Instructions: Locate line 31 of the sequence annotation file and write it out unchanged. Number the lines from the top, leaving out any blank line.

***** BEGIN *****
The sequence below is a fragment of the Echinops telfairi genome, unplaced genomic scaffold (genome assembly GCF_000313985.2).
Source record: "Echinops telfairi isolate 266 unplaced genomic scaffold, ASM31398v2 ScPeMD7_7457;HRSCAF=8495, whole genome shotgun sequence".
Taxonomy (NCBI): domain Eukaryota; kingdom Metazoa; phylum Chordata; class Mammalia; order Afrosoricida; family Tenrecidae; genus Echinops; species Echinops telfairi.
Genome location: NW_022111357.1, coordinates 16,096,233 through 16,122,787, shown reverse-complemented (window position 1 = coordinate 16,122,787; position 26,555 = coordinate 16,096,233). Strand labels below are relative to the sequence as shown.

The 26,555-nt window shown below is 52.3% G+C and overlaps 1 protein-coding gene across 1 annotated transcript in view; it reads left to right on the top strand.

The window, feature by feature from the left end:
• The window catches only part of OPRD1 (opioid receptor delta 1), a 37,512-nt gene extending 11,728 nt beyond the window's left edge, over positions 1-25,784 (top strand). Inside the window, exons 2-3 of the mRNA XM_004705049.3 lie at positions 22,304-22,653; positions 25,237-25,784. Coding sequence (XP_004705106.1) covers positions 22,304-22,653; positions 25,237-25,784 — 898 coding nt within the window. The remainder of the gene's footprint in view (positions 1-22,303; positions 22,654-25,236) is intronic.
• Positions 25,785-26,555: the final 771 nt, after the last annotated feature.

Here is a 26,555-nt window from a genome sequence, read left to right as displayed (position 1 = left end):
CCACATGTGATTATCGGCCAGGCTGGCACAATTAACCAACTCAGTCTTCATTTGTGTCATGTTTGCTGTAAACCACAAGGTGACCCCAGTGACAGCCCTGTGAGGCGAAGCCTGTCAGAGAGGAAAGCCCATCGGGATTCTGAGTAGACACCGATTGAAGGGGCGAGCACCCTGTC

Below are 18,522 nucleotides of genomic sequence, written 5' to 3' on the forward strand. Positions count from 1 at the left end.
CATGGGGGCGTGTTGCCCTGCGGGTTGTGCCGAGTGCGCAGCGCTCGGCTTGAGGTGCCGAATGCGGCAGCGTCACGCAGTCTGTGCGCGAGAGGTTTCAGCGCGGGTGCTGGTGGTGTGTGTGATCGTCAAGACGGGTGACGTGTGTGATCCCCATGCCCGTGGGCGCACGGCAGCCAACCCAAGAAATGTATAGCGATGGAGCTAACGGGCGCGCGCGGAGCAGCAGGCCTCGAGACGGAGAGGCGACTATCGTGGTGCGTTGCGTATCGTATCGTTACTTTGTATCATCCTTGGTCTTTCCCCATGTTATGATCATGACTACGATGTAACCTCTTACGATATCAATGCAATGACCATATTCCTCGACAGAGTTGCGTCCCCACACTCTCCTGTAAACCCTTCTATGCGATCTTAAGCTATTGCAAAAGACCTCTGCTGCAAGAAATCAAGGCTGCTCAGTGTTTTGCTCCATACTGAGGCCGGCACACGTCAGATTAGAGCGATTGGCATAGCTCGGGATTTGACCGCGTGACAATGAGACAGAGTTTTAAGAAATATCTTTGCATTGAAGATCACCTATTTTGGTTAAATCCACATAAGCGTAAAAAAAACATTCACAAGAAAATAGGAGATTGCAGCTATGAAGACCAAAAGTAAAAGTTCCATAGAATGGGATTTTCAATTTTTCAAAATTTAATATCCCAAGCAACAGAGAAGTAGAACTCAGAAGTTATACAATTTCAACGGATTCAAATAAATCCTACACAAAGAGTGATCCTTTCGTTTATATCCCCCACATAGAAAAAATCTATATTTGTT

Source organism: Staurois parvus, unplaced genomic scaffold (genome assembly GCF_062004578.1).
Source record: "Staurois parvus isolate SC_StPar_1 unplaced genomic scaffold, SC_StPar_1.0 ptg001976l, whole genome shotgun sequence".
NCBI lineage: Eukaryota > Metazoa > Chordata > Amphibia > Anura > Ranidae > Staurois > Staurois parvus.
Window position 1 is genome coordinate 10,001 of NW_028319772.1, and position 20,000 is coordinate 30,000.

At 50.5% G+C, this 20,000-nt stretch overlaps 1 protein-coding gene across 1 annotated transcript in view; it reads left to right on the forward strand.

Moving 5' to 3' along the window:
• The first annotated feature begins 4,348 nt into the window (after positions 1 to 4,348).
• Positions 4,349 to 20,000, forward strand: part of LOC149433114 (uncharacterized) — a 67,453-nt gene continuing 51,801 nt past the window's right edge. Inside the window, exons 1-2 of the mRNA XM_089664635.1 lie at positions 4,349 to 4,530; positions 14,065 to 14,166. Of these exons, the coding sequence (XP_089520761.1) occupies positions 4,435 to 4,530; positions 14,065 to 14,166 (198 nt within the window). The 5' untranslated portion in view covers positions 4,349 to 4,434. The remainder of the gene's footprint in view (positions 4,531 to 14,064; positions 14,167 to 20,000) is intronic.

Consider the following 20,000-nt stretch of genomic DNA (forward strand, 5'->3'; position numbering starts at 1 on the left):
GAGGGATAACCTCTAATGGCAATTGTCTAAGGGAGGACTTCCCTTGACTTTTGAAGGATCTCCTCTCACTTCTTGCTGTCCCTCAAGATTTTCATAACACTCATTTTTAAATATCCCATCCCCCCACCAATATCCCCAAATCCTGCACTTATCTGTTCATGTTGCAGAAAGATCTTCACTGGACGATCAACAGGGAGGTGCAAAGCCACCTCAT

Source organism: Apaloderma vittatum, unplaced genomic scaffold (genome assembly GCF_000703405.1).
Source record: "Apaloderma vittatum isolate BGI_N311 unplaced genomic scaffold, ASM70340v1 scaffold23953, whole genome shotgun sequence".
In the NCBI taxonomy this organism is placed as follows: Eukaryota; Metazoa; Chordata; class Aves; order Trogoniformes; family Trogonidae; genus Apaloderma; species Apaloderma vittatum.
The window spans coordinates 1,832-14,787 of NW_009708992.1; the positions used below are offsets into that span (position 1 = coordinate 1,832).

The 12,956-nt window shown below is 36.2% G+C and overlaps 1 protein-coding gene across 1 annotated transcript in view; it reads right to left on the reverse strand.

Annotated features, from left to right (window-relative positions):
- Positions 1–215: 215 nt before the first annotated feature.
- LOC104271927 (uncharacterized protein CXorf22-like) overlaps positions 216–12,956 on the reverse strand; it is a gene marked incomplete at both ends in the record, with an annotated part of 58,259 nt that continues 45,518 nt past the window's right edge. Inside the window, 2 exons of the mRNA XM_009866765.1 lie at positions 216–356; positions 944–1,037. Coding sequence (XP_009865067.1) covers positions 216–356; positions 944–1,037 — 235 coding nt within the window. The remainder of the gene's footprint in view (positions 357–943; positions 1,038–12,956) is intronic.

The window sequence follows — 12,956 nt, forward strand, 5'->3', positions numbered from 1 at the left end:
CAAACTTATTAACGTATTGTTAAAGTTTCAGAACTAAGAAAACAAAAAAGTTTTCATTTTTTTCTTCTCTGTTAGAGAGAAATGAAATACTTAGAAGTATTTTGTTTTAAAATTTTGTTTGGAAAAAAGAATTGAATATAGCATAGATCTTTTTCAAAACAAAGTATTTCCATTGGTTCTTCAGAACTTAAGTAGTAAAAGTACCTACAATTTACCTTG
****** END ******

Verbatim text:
The window sequence follows — 12,956 nt, forward strand, 5'->3', positions numbered from 1 at the left end: